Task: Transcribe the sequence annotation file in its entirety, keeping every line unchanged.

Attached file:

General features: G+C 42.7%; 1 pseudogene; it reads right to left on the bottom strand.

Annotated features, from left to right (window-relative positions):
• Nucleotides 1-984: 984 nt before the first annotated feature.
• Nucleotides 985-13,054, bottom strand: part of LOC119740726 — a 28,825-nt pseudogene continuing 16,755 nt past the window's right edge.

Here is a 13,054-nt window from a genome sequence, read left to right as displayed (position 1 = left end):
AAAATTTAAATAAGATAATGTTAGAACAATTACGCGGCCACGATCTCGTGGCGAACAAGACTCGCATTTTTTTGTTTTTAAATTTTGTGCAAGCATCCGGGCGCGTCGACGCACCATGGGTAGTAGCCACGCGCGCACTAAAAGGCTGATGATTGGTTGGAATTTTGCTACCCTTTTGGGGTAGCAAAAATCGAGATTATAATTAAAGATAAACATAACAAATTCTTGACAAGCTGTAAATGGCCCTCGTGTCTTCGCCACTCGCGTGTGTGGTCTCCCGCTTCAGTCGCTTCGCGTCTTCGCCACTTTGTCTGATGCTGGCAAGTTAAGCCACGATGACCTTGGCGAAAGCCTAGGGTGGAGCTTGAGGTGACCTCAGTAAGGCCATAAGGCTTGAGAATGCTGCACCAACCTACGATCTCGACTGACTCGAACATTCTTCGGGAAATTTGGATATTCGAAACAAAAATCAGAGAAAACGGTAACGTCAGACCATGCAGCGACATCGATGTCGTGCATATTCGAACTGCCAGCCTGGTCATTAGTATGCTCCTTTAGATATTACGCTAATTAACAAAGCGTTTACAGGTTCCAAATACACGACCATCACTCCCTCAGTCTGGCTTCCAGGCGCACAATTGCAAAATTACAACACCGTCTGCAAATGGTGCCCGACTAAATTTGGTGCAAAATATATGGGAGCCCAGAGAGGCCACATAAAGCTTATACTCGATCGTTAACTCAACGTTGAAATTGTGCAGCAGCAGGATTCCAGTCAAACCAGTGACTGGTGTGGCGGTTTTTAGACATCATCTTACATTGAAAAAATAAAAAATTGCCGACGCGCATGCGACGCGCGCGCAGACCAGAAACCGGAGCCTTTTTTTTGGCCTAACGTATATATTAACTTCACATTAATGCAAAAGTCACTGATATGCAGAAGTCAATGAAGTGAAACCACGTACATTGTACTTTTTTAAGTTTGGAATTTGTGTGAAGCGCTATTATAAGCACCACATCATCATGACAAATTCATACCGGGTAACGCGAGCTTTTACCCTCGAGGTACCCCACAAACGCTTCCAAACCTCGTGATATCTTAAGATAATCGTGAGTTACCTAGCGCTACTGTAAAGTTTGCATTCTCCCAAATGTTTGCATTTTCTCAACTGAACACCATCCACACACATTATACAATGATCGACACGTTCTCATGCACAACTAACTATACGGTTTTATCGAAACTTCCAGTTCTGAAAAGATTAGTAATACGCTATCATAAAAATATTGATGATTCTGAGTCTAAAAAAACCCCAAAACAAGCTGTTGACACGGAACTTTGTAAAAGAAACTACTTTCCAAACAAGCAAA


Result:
General features: G+C 42.7%; 1 pseudogene; it reads right to left on the bottom strand.

Annotated features, from left to right (window-relative positions):
• Nucleotides 1-984: 984 nt before the first annotated feature.
• Nucleotides 985-13,054, bottom strand: part of LOC119740726 — a 28,825-nt pseudogene continuing 16,755 nt past the window's right edge.

Here is a 13,054-nt window from a genome sequence, read left to right as displayed (position 1 = left end):
AAAATTTAAATAAGATAATGTTAGAACAATTACGCGGCCACGATCTCGTGGCGAACAAGACTCGCATTTTTTTGTTTTTAAATTTTGTGCAAGCATCCGGGCGCGTCGACGCACCATGGGTAGTAGCCACGCGCGCACTAAAAGGCTGATGATTGGTTGGAATTTTGCTACCCTTTTGGGGTAGCAAAAATCGAGATTATAATTAAAGATAAACATAACAAATTCTTGACAAGCTGTAAATGGCCCTCGTGTCTTCGCCACTCGCGTGTGTGGTCTCCCGCTTCAGTCGCTTCGCGTCTTCGCCACTTTGTCTGATGCTGGCAAGTTAAGCCACGATGACCTTGGCGAAAGCCTAGGGTGGAGCTTGAGGTGACCTCAGTAAGGCCATAAGGCTTGAGAATGCTGCACCAACCTACGATCTCGACTGACTCGAACATTCTTCGGGAAATTTGGATATTCGAAACAAAAATCAGAGAAAACGGTAACGTCAGACCATGCAGCGACATCGATGTCGTGCATATTCGAACTGCCAGCCTGGTCATTAGTATGCTCCTTTAGATATTACGCTAATTAACAAAGCGTTTACAGGTTCCAAATACACGACCATCACTCCCTCAGTCTGGCTTCCAGGCGCACAATTGCAAAATTACAACACCGTCTGCAAATGGTGCCCGACTAAATTTGGTGCAAAATATATGGGAGCCCAGAGAGGCCACATAAAGCTTATACTCGATCGTTAACTCAACGTTGAAATTGTGCAGCAGCAGGATTCCAGTCAAACCAGTGACTGGTGTGGCGGTTTTTAGACATCATCTTACATTGAAAAAATAAAAAATTGCCGACGCGCATGCGACGCGCGCGCAGACCAGAAACCGGAGCCTTTTTTTTGGCCTAACGTATATATTAACTTCACATTAATGCAAAAGTCACTGATATGCAGAAGTCAATGAAGTGAAACCACGTACATTGTACTTTTTTAAGTTTGGAATTTGTGTGAAGCGCTATTATAAGCACCACATCATCATGACAAATTCATACCGGGTAACGCGAGCTTTTACCCTCGAGGTACCCCACAAACGCTTCCAAACCTCGTGATATCTTAAGATAATCGTGAGTTACCTAGCGCTACTGTAAAGTTTGCATTCTCCCAAATGTTTGCATTTTCTCAACTGAACACCATCCACACACATTATACAATGATCGACACGTTCTCATGCACAACTAACTATACGGTTTTATCGAAACTTCCAGTTCTGAAAAGATTAGTAATACGCTATCATAAAAATATTGATGATTCTGAGTCTAAAAAAACCCCAAAACAAGCTGTTGACACGGAACTTTGTAAAAGAAACTACTTTCCAAACAAGCAAA